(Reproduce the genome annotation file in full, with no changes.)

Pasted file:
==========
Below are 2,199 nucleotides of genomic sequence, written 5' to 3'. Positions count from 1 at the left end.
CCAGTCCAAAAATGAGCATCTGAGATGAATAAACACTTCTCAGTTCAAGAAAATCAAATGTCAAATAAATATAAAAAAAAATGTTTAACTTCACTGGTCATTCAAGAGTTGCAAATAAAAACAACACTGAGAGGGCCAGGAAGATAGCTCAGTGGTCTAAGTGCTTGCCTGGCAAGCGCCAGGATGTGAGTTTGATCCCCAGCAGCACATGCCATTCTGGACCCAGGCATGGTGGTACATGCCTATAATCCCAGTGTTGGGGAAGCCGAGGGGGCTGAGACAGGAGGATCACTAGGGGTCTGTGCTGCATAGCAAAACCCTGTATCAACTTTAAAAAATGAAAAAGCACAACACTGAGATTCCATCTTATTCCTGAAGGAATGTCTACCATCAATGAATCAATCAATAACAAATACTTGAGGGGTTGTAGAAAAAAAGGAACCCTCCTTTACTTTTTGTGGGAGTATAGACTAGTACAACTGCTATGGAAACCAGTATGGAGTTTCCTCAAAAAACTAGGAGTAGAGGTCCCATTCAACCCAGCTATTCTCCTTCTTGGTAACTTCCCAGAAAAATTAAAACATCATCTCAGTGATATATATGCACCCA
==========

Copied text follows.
Below are 2,199 nucleotides of genomic sequence, written 5' to 3'. Positions count from 1 at the left end.
CCAGTCCAAAAATGAGCATCTGAGATGAATAAACACTTCTCAGTTCAAGAAAATCAAATGTCAAATAAATATAAAAAAAAATGTTTAACTTCACTGGTCATTCAAGAGTTGCAAATAAAAACAACACTGAGAGGGCCAGGAAGATAGCTCAGTGGTCTAAGTGCTTGCCTGGCAAGCGCCAGGATGTGAGTTTGATCCCCAGCAGCACATGCCATTCTGGACCCAGGCATGGTGGTACATGCCTATAATCCCAGTGTTGGGGAAGCCGAGGGGGCTGAGACAGGAGGATCACTAGGGGTCTGTGCTGCATAGCAAAACCCTGTATCAACTTTAAAAAATGAAAAAGCACAACACTGAGATTCCATCTTATTCCTGAAGGAATGTCTACCATCAATGAATCAATCAATAACAAATACTTGAGGGGTTGTAGAAAAAAAGGAACCCTCCTTTACTTTTTGTGGGAGTATAGACTAGTACAACTGCTATGGAAACCAGTATGGAGTTTCCTCAAAAAACTAGGAGTAGAGGTCCCATTCAACCCAGCTATTCTCCTTCTTGGTAACTTCCCAGAAAAATTAAAACATCATCTCAGTGATATATATGCACCCA